11 March 2004 A group of mobile phone companies have applied to ICANN, the Internet domain name registry, for a mobile-specific top level domain (TLD) in a bid to open up the full range of the Internet to wireless networks.
Microsoft, Nokia, Vodafone, 3, the GSM Association, Hewlett-Packard (HP), Orange, Samsung and Sun Microsystems have put aside their competitive differences to create an ‘mTLD’ on the same level as .com which would allow users of 3G, WiFi and GPRS networks to access a version of the Internet more appropriate to their devices.
“The wide industry participation highlights the shared objective of offering seamless global access and interoperability of mobile services and applications,” said Nokia chief technology officer Pertti Korhonen.
Authorising the creation and exact suffix of the .mob domain will be considered by ICANN over the next six months. ICANN said the process would be more open and consultative than for other new TLDs such as .biz or .name.
If the application is approved, the alliance will be authorised to issue mTLD names itself — a potentially lucrative enterprise. But it must first prove to ICANN that it has the technical expertise to do so. In turn, the group will ensure that companies buying mTLD names design their services to work with every kind of mobile phone and PDA.
“If you went onto a .mobile site, that site would be specifically tailored for use by a mobile device,” said a Vodafone spokesman. “The whole site would have been organized for speed of download, ease of use and simplicity.”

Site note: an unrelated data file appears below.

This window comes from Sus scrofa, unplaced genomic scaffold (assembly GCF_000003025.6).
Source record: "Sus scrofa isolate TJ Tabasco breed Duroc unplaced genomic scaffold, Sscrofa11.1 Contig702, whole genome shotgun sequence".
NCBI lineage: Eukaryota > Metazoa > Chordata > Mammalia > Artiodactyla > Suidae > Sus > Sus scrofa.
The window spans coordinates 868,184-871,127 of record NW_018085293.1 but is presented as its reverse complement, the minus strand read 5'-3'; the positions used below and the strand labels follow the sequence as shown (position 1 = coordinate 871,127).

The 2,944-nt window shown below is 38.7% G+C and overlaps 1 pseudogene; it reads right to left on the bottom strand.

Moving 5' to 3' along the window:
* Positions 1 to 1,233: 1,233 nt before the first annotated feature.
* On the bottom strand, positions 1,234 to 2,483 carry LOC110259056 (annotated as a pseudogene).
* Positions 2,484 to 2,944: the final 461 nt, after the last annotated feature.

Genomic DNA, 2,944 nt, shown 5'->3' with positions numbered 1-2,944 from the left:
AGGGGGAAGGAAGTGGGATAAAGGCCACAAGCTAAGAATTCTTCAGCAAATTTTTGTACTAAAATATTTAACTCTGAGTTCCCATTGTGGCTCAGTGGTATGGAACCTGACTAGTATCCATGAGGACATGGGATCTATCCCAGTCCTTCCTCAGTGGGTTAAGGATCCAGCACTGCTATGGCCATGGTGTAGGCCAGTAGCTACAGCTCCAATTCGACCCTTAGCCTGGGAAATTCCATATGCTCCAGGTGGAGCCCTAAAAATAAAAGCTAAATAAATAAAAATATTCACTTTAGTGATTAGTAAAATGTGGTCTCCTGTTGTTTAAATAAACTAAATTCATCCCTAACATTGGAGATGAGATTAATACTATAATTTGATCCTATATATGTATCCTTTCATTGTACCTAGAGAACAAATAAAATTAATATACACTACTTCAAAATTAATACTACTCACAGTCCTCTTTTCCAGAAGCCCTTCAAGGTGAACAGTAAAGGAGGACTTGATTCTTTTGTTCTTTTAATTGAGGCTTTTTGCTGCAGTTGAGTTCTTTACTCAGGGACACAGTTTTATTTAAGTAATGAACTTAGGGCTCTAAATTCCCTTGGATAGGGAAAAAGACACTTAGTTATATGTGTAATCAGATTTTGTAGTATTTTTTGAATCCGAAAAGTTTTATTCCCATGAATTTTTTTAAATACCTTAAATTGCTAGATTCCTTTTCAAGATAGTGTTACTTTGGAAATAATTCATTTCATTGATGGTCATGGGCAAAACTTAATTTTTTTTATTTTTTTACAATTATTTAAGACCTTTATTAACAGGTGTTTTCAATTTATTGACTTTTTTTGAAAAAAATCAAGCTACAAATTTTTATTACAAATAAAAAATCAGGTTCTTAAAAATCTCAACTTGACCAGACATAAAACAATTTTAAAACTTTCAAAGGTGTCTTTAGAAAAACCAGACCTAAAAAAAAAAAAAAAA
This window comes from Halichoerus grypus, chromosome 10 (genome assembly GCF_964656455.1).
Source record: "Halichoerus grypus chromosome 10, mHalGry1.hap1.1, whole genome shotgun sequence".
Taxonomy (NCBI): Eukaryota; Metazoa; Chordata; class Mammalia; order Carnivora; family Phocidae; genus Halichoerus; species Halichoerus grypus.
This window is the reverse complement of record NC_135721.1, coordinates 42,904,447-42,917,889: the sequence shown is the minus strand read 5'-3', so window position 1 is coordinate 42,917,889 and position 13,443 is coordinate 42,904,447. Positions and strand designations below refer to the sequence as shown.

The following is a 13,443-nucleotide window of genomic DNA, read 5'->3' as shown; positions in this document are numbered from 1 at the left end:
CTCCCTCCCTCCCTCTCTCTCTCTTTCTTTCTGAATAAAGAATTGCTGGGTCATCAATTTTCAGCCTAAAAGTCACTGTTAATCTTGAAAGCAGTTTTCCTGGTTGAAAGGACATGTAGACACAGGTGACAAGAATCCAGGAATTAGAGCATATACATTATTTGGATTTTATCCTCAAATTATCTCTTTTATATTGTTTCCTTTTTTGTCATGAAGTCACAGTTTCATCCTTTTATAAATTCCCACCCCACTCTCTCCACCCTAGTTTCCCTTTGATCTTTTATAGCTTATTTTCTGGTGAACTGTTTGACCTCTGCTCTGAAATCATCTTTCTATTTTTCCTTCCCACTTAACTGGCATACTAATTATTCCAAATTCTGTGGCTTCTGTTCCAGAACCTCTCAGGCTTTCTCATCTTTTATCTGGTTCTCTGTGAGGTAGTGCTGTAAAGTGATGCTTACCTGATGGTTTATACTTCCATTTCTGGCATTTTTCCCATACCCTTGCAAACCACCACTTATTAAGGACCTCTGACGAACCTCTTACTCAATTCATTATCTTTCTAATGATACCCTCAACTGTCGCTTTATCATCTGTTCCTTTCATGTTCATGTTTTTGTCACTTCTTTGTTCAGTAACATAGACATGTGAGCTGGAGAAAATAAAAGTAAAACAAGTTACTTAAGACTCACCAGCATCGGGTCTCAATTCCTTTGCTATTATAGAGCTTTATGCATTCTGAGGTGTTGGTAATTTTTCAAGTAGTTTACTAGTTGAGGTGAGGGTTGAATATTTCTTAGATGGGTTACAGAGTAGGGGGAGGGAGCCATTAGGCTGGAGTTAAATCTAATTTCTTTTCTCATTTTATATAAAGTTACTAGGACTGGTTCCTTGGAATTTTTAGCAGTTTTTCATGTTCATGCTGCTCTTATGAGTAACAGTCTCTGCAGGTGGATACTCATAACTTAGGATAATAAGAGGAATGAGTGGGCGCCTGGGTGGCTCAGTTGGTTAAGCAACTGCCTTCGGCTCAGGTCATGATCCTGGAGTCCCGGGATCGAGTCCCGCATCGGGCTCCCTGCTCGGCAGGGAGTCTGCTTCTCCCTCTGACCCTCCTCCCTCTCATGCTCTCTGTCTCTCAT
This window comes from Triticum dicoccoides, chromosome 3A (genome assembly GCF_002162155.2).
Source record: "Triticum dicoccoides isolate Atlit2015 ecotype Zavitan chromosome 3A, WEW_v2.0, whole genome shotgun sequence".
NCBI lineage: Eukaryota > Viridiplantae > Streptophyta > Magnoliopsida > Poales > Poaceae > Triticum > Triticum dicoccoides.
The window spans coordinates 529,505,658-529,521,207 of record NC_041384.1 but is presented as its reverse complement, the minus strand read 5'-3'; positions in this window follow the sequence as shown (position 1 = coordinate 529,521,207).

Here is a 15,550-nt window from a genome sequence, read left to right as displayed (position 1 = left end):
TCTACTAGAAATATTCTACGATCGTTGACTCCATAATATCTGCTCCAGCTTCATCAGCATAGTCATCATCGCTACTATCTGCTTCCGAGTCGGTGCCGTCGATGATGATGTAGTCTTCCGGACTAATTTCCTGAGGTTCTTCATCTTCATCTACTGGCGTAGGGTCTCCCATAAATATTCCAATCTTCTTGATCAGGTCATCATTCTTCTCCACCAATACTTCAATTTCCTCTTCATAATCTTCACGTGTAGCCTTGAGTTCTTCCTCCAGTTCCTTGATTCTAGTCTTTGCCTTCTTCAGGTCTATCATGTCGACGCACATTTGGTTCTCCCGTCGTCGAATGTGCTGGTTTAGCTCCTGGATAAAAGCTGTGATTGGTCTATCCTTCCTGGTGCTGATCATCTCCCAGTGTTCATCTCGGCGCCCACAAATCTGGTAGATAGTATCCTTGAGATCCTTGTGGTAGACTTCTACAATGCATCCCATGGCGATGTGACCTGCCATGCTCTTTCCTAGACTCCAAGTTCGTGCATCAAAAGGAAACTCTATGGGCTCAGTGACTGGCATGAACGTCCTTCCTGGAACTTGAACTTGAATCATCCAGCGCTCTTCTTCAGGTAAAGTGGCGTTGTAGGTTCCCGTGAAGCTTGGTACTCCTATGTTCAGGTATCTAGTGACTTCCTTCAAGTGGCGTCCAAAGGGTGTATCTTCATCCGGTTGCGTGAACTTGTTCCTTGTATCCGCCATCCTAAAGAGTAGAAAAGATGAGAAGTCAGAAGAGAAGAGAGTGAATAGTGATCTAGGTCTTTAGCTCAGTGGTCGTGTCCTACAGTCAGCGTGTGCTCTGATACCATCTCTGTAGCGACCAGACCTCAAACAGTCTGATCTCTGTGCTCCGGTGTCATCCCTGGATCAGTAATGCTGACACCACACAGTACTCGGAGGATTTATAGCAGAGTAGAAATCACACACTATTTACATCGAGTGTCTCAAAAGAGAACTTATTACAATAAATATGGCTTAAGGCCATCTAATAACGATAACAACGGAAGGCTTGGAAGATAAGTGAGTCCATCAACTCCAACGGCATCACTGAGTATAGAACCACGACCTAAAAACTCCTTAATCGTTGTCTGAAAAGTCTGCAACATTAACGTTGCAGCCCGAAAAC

Analysts have welcomed the move as a first step to overcoming the differences in wireless technology that has held back the development of a wireless Internet on the same scale as its desktop equivalent. “There’s a lot of momentum behind it,” said Jessica Figueras, an analyst at Ovum. “It’s certainly a good thing to do. The question is, how much can they encourage mobile-friendly sites?”
Some observers have even suggested that .mob addresses will eventually replace mobile phone numbers, just as .com addresses replaced the string of numbers that make up an Internet protocol address.
The alliance said it expected theirs would be the only application for an mTLD registration licence. It invited other companies in the industry who had not yet joined up, such as Motorola and IBM, to do so.
Previous attempts to unite the mobile industry towards a mTLD were made in 2000 and 2003 but it is believed that they failed to attract enough support to raise the $45,000 required to make an ICANN application.